If you think you are tech savvy all because you know what “LOL” means, let me test your coolness.
Any idea what “IWSN” stands for in Internet slang?
It’s a declarative statement: I want sex now.
If it makes you feel any better, I had no clue, and neither did a number of women I asked about it.
Acronyms are widely popular across the Internet, especially on social media and texting apps, because, in some cases, they offer a shorthand for communication that is meant to be instant.
So “LMK” — let me know — and “WYCM” — will you call me? — are innocent enough.
But the issue, especially for parents, is understanding the slang that could signal some dangerous teen behavior, such as “GNOC,'” which means “get naked on camera.”
And it certainly helps for a parent to know that “PIR” means parent in room, which could mean the teen wants to have a conversation about things that his or her mom and dad might not approve of.
Katie Greer is a national Internet safety expert who has provided Internet and technology safety training to schools, law enforcement agencies and community organizations throughout the country for more than seven years.
She says research shows that a majority of teens believe that their parents are starting to keep tabs on their online and social media lives.
“With that, acronyms can be used by kids to hide certain parts of their conversations from attentive parents,” Greer said. “Acronyms used for this purpose could potentially raise some red flags for parents.”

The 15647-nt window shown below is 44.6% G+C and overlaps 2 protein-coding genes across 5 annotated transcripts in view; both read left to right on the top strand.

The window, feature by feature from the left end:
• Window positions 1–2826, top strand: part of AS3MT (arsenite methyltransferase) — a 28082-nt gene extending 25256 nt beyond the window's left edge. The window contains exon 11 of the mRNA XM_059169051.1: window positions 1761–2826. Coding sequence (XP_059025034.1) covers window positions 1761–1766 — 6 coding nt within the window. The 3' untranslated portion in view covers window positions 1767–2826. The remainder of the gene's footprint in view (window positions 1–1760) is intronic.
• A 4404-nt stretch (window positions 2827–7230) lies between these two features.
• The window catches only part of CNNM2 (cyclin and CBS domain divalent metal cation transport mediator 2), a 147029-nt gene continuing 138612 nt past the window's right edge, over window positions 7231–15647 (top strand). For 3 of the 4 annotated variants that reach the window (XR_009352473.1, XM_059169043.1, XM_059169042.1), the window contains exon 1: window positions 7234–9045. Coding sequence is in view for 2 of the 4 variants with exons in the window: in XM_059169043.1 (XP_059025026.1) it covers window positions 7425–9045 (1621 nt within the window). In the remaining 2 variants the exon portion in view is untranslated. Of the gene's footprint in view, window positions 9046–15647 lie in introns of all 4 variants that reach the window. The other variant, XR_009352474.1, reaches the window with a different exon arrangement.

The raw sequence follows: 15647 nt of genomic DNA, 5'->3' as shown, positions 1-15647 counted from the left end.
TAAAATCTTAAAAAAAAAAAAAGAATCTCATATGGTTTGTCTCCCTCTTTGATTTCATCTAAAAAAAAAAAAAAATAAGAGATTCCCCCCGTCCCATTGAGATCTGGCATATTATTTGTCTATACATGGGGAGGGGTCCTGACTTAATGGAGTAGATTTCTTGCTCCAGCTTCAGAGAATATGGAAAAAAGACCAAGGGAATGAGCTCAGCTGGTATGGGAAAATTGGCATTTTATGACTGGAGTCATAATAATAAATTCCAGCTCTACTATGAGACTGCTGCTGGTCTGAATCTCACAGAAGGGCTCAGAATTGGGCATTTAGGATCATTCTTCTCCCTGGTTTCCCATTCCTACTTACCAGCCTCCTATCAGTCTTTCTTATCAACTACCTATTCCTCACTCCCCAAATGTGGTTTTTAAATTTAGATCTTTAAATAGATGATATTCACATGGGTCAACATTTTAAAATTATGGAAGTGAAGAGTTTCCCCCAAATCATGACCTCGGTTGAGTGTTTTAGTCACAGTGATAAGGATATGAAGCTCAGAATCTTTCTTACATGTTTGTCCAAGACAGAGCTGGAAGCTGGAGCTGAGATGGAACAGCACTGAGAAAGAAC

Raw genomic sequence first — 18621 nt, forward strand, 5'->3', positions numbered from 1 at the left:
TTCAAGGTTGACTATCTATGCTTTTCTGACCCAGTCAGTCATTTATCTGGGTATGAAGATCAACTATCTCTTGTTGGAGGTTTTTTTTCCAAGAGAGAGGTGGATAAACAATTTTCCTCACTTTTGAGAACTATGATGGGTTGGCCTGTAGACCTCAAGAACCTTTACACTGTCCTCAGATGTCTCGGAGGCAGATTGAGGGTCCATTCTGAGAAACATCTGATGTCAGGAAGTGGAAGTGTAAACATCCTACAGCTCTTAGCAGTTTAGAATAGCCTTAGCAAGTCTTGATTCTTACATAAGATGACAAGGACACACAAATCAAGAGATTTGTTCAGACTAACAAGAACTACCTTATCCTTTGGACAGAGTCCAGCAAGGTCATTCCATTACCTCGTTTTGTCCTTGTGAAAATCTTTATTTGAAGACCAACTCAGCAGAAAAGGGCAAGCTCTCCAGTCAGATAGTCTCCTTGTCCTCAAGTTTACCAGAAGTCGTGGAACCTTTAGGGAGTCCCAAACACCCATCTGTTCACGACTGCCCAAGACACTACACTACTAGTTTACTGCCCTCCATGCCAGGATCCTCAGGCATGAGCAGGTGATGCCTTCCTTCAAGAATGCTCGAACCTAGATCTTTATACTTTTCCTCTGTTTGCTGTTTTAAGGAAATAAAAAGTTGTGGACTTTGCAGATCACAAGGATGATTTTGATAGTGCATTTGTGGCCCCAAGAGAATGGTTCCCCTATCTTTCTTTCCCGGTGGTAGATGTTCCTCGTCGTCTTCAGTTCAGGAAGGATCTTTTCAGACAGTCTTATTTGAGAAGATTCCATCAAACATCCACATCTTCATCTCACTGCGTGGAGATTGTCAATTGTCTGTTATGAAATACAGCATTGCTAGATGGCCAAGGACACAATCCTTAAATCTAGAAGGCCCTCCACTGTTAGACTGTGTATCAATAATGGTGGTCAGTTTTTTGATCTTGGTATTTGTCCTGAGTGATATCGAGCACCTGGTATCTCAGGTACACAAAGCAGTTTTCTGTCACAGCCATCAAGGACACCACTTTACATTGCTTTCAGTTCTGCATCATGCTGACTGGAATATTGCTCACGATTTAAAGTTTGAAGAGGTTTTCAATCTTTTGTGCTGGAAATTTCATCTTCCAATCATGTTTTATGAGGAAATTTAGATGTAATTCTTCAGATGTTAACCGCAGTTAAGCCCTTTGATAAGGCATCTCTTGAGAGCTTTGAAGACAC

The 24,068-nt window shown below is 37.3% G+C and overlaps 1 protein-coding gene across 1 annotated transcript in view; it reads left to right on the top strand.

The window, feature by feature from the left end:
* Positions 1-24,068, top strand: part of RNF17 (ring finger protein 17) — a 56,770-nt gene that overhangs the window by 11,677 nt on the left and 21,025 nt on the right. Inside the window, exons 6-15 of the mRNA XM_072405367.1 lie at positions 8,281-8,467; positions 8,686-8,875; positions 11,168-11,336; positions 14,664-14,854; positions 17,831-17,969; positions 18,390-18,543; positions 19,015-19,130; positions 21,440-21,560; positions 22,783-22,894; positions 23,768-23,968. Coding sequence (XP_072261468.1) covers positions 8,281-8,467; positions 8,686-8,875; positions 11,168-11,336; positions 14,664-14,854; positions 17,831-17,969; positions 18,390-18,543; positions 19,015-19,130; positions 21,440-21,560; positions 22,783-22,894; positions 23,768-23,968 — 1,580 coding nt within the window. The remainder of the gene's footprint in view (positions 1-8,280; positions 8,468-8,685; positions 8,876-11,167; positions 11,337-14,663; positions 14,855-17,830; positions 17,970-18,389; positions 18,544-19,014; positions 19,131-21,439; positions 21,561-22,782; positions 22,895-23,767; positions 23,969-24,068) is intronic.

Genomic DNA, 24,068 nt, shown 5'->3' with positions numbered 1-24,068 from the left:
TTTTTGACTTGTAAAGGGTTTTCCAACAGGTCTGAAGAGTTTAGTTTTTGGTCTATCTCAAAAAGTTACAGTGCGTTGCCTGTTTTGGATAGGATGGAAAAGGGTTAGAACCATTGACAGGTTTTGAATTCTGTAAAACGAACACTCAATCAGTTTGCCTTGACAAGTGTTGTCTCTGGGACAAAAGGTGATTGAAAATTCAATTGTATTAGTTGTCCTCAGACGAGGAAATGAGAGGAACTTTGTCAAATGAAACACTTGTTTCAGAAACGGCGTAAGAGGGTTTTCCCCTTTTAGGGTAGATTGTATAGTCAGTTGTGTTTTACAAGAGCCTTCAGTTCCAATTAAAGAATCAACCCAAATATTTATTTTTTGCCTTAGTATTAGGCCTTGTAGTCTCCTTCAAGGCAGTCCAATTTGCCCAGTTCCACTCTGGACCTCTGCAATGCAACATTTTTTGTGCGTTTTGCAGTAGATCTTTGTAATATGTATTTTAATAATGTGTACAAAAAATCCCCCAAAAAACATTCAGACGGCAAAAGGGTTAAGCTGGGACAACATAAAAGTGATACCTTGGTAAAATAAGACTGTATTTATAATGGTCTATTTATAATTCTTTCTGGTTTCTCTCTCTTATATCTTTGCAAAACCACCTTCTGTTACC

But parents would drive themselves crazy, she said, if they tried to decode every text, email and post they see their teen sending or receiving.
“I’ve seen some before and it’s like ‘The Da Vinci Code,’ where only the kids hold the true meanings (and most of the time they’re fairly innocuous),” she said.
Still, if parents come across any acronyms they believe could be problematic, they should talk with their kids about them, said Greer.
But how, on earth, is a parent to keep up with all these acronyms, especially since new ones are being introduced every day?
“It’s a lot to keep track of,” Greer said. Parents can always do a Google search if they stumble upon an phrase they aren’t familiar with, but the other option is asking their children, since these phrases can have different meanings for different people.
“Asking kids not only gives you great information, but it shows that you’re paying attention and sparks the conversation around their online behaviors, which is imperative.”
1. IWSN – I want sex now
2. GNOC – Get naked on camera
3. NIFOC – Naked in front of computer
4. PIR – Parent in room
5 CU46 – See you for sex
6. 53X – Sex
7. 9 – Parent watching
8. 99 – Parent gone
9. 1174‘ – Party meeting place
10. THOT – That hoe over there
11. CID – Acid (the drug)
12. Broken – Hungover from alcohol
13. 420 – Marijuana
14. POS – Parent over shoulder
15. SUGARPIC – Suggestive or erotic photo
16. KOTL – Kiss on the lips
17. (L)MIRL – Let’s meet in real life
18. PRON – Porn
19. TDTM – Talk dirty to me
20. 8 – Oral sex
21. CD9 – Parents around/Code 9
22. IPN – I’m posting naked
23. LH6 – Let’s have sex
24. WTTP – Want to trade pictures?
25. DOC – Drug of choice
26. TWD – Texting while driving
27. GYPO – Get your pants off
28. KPC– Keeping parents clueless
Being a nosy parent is not a bad thing… Ear Hustle 411 encourages it.